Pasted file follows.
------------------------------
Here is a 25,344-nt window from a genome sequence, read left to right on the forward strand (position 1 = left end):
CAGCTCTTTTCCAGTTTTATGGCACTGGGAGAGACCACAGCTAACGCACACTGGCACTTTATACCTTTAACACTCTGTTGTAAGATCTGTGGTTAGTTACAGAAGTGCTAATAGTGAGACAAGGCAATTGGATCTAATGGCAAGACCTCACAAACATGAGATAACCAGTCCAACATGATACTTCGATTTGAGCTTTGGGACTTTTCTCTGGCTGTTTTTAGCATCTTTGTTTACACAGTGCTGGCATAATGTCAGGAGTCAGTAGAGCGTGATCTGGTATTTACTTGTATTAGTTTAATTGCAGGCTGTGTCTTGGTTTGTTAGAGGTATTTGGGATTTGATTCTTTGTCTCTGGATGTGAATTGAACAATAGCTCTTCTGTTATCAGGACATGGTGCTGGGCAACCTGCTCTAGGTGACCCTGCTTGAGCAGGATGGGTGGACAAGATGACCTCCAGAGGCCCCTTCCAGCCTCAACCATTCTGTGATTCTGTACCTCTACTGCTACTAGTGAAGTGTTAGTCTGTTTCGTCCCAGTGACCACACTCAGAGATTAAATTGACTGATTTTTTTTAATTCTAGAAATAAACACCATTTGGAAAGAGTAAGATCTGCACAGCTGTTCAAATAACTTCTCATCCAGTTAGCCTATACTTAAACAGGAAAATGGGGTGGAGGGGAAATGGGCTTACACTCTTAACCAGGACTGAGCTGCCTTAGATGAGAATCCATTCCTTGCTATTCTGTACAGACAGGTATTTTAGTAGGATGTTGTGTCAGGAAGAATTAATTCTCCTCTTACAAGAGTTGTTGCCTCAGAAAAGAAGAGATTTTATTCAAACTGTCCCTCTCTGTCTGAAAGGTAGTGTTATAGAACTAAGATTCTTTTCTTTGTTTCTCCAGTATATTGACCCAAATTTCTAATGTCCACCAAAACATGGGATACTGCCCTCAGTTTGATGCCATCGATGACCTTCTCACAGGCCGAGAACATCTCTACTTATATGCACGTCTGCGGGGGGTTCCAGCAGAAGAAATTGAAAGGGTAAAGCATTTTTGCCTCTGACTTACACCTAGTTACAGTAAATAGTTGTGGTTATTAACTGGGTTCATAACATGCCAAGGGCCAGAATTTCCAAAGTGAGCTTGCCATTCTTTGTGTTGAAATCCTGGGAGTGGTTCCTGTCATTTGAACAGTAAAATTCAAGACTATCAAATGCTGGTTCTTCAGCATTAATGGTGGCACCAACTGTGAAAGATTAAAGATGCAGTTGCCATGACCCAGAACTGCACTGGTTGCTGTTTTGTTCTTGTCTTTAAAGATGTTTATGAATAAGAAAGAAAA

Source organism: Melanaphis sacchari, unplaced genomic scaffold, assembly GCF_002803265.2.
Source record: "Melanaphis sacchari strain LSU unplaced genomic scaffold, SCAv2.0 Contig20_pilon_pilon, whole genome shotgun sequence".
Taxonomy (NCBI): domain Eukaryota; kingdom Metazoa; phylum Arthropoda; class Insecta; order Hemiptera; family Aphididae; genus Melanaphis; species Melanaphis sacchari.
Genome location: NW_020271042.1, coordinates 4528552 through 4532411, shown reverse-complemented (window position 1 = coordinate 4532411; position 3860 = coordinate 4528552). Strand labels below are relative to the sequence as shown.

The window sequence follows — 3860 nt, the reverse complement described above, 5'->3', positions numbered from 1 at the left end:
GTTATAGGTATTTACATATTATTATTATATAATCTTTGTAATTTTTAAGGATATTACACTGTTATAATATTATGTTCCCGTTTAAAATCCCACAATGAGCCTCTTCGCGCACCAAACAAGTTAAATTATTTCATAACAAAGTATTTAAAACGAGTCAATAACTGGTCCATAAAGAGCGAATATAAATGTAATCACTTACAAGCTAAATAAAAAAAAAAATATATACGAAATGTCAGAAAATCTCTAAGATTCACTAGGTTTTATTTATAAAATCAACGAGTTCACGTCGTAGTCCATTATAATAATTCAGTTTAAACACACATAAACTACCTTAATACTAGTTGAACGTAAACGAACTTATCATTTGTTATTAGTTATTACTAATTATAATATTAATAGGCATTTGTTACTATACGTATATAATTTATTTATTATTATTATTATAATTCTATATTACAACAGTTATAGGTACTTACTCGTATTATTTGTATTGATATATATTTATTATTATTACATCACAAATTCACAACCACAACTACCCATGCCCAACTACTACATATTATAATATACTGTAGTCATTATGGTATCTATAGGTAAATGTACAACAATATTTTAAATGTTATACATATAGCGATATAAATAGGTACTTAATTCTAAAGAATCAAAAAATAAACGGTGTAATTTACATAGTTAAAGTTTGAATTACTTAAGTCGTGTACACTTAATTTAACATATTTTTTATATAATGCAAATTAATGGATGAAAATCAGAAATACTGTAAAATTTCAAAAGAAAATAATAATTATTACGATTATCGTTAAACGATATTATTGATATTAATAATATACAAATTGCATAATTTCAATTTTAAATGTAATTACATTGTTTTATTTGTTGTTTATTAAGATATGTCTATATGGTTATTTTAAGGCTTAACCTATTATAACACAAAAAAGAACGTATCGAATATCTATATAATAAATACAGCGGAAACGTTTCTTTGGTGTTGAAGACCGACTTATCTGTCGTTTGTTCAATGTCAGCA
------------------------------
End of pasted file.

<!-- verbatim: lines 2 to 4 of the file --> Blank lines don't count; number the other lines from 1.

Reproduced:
CAGCTCTTTTCCAGTTTTATGGCACTGGGAGAGACCACAGCTAACGCACACTGGCACTTTATACCTTTAACACTCTGTTGTAAGATCTGTGGTTAGTTACAGAAGTGCTAATAGTGAGACAAGGCAATTGGATCTAATGGCAAGACCTCACAAACATGAGATAACCAGTCCAACATGATACTTCGATTTGAGCTTTGGGACTTTTCTCTGGCTGTTTTTAGCATCTTTGTTTACACAGTGCTGGCATAATGTCAGGAGTCAGTAGAGCGTGATCTGGTATTTACTTGTATTAGTTTAATTGCAGGCTGTGTCTTGGTTTGTTAGAGGTATTTGGGATTTGATTCTTTGTCTCTGGATGTGAATTGAACAATAGCTCTTCTGTTATCAGGACATGGTGCTGGGCAACCTGCTCTAGGTGACCCTGCTTGAGCAGGATGGGTGGACAAGATGACCTCCAGAGGCCCCTTCCAGCCTCAACCATTCTGTGATTCTGTACCTCTACTGCTACTAGTGAAGTGTTAGTCTGTTTCGTCCCAGTGACCACACTCAGAGATTAAATTGACTGATTTTTTTTAATTCTAGAAATAAACACCATTTGGAAAGAGTAAGATCTGCACAGCTGTTCAAATAACTTCTCATCCAGTTAGCCTATACTTAAACAGGAAAATGGGGTGGAGGGGAAATGGGCTTACACTCTTAACCAGGACTGAGCTGCCTTAGATGAGAATCCATTCCTTGCTATTCTGTACAGACAGGTATTTTAGTAGGATGTTGTGTCAGGAAGAATTAATTCTCCTCTTACAAGAGTTGTTGCCTCAGAAAAGAAGAGATTTTATTCAAACTGTCCCTCTCTGTCTGAAAGGTAGTGTTATAGAACTAAGATTCTTTTCTTTGTTTCTCCAGTATATTGACCCAAATTTCTAATGTCCACCAAAACATGGGATACTGCCCTCAGTTTGATGCCATCGATGACCTTCTCACAGGCCGAGAACATCTCTACTTATATGCACGTCTGCGGGGGGTTCCAGCAGAAGAAATTGAAAGGGTAAAGCATTTTTGCCTCTGACTTACACCTAGTTACAGTAAATAGTTGTGGTTATTAACTGGGTTCATAACATGCCAAGGGCCAGAATTTCCAAAGTGAGCTTGCCATTCTTTGTGTTGAAATCCTGGGAGTGGTTCCTGTCATTTGAACAGTAAAATTCAAGACTATCAAATGCTGGTTCTTCAGCATTAATGGTGGCACCAACTGTGAAAGATTAAAGATGCAGTTGCCATGACCCAGAACTGCACTGGTTGCTGTTTTGTTCTTGTCTTTAAAGATGTTTATGAATAAGAAAGAAAA

Source organism: Melanaphis sacchari, unplaced genomic scaffold, assembly GCF_002803265.2.
Source record: "Melanaphis sacchari strain LSU unplaced genomic scaffold, SCAv2.0 Contig20_pilon_pilon, whole genome shotgun sequence".